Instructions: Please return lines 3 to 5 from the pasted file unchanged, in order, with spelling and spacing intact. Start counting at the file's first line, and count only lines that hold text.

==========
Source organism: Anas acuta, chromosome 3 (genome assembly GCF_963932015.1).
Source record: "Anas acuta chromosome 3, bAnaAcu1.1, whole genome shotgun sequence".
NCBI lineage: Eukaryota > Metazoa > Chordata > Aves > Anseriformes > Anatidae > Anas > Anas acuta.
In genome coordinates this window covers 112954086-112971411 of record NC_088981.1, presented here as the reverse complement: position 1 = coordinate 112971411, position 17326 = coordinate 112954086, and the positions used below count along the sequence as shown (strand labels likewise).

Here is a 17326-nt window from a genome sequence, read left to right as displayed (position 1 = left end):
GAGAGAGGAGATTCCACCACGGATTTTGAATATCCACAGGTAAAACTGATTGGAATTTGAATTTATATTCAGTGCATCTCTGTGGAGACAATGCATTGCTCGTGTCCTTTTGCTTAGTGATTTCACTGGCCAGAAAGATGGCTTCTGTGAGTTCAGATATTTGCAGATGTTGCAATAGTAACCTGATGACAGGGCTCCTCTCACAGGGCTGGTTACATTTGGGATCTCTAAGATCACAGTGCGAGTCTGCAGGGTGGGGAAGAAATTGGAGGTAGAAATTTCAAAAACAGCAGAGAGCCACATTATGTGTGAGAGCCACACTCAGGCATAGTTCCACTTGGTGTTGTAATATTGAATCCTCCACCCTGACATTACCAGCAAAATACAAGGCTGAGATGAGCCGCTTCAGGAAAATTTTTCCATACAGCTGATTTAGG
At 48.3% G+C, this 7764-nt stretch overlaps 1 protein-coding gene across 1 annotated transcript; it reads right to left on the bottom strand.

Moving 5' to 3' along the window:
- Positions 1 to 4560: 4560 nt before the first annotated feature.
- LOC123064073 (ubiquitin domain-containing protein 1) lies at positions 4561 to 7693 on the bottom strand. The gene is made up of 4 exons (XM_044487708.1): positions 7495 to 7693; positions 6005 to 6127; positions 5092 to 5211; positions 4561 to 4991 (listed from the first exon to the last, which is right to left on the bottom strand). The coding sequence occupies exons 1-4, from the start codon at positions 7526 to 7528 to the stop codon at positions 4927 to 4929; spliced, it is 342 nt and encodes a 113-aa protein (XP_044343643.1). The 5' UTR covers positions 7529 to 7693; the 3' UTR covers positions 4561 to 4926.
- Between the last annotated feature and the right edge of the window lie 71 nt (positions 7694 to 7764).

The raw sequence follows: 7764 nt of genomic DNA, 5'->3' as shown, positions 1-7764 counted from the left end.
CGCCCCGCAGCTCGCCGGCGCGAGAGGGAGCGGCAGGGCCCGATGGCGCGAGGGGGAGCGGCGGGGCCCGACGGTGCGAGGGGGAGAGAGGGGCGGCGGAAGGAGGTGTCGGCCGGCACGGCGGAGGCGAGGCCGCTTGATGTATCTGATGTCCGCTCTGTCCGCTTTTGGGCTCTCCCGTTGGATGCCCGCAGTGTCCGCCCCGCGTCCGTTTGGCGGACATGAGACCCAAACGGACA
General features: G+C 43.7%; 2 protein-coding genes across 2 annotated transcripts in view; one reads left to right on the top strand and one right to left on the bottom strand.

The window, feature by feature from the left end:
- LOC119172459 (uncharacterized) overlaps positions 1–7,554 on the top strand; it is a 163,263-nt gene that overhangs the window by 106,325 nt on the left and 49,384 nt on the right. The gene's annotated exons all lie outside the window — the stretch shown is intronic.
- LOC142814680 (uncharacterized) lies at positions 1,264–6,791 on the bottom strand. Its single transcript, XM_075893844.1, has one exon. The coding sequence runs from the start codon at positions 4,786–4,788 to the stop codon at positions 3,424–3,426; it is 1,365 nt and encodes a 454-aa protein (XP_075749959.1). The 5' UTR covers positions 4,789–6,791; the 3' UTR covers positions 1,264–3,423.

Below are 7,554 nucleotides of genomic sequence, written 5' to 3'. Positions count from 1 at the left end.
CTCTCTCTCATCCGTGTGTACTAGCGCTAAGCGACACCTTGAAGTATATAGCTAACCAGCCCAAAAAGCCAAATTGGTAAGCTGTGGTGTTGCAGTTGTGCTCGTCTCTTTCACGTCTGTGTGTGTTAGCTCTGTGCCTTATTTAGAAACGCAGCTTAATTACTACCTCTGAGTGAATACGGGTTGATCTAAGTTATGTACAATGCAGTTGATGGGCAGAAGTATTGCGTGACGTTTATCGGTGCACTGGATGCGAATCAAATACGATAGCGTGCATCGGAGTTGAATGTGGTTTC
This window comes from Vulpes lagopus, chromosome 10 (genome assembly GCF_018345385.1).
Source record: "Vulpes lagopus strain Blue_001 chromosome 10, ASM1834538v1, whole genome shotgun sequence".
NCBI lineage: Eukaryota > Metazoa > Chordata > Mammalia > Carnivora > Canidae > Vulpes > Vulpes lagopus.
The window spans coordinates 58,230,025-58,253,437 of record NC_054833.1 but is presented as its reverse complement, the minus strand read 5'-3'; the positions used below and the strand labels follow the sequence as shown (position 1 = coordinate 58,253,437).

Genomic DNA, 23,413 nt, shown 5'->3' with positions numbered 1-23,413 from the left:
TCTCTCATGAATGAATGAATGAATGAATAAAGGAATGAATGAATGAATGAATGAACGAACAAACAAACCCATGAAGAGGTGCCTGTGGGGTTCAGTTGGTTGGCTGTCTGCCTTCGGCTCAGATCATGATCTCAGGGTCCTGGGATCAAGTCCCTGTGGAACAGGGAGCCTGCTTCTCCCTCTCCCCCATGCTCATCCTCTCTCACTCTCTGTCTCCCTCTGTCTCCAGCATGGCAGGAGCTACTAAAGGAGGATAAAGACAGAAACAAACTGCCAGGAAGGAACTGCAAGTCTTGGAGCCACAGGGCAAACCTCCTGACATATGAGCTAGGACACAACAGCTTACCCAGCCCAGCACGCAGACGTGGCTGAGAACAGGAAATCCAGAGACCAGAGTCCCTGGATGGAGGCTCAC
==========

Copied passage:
NCBI lineage: Eukaryota > Metazoa > Chordata > Aves > Anseriformes > Anatidae > Anas > Anas acuta.
In genome coordinates this window covers 112954086-112971411 of record NC_088981.1, presented here as the reverse complement: position 1 = coordinate 112971411, position 17326 = coordinate 112954086, and the positions used below count along the sequence as shown (strand labels likewise).

Here is a 17326-nt window from a genome sequence, read left to right as displayed (position 1 = left end):